As a European musician setting out to assemble an all-American concert program, Chamber Orchestra of Philadelphia music director Dirk Brosse did what Americans do in Europe: He got carried away.

His Sounds of America program on Sunday at the Kimmel Center wasn't overly long as much as it was unduly eventful, a case of appetite outstripping practicality, though the reward was a 70-year span of music, most of it new to the audience. Some of the pieces covered similar emotional territory: I would've chosen between John Corigliano's 1976 Voyage (a congenial work written before the composer found his true voice) and Eric Whitacre's 2000 October (which is a pleasant mood piece and little else).

And as much as I loved the extended cello solo (played by Glenn Fischbach) in Austin Wintory's Apotheosis, taken from his score for the video game Journey, dropping it might've made more rehearsal time for the larger pieces on the program. Walter Piston's excellent 1941 Sinfonietta -- with its own flinty take on Stravinskian neo-classicism -- got the short end of the stick, both technically and emotionally. That wasn't right.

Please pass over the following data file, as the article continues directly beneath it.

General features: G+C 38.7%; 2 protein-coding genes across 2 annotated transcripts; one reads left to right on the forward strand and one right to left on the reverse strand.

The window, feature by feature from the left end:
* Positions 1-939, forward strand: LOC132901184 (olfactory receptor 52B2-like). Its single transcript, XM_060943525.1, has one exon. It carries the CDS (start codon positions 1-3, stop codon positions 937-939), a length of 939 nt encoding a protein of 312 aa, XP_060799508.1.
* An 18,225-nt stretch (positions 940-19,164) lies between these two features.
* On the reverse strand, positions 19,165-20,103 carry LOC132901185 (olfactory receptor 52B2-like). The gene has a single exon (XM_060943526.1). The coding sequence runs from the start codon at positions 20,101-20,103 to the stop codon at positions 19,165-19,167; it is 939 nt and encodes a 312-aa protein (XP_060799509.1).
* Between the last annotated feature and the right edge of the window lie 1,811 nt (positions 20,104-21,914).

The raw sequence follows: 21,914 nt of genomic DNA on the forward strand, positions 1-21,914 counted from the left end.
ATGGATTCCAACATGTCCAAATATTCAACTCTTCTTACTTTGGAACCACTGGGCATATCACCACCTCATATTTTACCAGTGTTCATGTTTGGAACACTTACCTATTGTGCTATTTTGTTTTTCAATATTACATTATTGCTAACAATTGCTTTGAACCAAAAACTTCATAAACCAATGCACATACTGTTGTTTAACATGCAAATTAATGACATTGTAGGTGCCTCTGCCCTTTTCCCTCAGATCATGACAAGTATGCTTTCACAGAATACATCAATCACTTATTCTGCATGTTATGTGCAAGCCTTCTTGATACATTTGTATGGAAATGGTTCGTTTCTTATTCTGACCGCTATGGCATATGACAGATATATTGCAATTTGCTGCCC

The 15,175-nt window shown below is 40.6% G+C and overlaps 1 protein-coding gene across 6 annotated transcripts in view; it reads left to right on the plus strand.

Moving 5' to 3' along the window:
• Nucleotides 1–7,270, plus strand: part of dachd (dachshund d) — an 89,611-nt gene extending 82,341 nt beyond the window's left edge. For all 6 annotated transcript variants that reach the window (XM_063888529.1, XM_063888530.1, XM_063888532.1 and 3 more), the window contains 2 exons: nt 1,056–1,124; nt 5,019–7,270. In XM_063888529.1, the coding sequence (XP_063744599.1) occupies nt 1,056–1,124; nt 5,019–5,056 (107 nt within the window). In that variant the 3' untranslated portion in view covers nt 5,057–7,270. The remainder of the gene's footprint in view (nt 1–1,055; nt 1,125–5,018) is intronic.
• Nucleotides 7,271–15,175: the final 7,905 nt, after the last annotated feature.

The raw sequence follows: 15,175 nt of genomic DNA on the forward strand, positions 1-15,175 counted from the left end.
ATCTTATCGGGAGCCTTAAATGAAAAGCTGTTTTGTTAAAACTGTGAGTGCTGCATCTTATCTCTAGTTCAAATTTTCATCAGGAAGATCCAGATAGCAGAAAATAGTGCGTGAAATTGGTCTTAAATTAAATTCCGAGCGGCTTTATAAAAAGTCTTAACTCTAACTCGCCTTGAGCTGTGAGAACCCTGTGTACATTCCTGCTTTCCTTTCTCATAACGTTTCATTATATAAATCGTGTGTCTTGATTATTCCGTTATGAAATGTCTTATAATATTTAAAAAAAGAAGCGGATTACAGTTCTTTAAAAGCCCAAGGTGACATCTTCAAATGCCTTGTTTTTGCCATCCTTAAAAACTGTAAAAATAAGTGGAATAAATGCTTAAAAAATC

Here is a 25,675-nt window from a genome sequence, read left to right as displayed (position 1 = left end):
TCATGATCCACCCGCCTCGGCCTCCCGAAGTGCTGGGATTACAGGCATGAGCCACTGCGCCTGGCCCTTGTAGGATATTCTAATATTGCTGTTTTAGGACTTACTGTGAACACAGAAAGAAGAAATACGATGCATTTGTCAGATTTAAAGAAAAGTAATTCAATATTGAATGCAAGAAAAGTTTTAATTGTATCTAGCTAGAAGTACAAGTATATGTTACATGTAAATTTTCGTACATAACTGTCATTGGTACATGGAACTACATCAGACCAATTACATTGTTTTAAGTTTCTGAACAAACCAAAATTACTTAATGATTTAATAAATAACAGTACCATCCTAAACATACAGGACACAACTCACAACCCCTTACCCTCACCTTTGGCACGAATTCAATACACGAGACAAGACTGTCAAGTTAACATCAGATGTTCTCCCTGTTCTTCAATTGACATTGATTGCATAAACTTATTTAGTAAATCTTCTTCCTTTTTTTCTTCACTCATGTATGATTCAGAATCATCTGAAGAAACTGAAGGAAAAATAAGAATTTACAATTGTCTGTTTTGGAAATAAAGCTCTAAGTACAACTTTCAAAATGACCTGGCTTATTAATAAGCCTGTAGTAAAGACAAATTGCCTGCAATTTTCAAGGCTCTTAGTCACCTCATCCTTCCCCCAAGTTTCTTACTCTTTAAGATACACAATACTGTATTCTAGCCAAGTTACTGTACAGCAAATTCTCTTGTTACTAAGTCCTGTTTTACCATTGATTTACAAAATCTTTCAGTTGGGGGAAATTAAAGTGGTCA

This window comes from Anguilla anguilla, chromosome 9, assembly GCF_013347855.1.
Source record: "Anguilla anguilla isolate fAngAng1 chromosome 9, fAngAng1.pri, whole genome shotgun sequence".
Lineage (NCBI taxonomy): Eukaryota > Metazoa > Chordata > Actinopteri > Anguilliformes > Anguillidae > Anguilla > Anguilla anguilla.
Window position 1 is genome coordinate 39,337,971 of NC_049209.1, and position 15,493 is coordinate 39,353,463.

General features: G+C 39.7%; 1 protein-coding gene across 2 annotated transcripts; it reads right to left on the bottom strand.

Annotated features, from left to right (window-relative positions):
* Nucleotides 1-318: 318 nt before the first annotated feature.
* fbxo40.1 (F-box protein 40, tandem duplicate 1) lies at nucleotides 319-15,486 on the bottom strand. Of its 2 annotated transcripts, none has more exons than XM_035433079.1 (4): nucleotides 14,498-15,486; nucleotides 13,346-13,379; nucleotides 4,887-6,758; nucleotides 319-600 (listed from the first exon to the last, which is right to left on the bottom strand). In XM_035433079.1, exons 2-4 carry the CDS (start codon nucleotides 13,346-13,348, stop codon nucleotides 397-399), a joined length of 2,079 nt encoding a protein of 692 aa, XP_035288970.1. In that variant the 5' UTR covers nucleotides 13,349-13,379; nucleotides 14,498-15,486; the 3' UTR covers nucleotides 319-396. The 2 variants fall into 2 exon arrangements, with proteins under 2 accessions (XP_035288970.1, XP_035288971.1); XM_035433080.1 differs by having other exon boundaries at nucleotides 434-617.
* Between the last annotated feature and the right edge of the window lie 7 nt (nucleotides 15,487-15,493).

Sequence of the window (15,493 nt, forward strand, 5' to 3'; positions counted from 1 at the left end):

The program was solidly anchored by two recently written violin/orchestral works, both quite fine and viable for mainstream symphonic programs in their own specific ways.

Daron Hagen's Songbook: Concerto for Violin, String Orchestra, Harp and Percussion does many of the things a concerto should do, happily not in the typical places or in the usual ways. Though thematically based on pre-existing songs, some with Irish roots, no background is needed to appreciate the piece's restless sense of invention and soaring lyricism.

Much of it was like Chausson's Poeme filtered through a 21st-century mind, with descriptive antiphonal snare drum solos and ghostly marimba effects. The only tune I immediately picked out was "Amazing Grace" (how could you not?), artfully changed to suit the larger purpose of the piece. No, Songbook didn't depend on its songs for its effect, though the fourth movement owes a debt to Bernstein's Serenade, whose high spirits were breezily recalled amid some high-velocity pyrotechnics for the soloist.

Kenneth Fuchs's American Rhapsody was what the title claimed, though clearly from a more southern climate. The piece had no claims to being a concerto. It was in no hurry to get to where it was going -- it was a bit sprawling, actually -- but was content to spin out ecstatic melodies for the violin soloist amid much orchestral vegetation. Exotic wind solos felt Amazonian -- not unlike the late (and much-missed) Mexican composer Daniel Catan.

The soloist for both was Michael Ludwig, a member of the Philadelphia Orchestra who decamped to the Buffalo Philharmonic and expanded his solo activities to include a number of recordings and premieres of new works. He couldn't have been a more capable messenger of these pieces, able to deliver plenty of heat for Hagen and inviting repose for Fuchs.

Brosse was plenty supportive. You always understood what the piece was saying,  though the Chamber Orchestra still needed polish.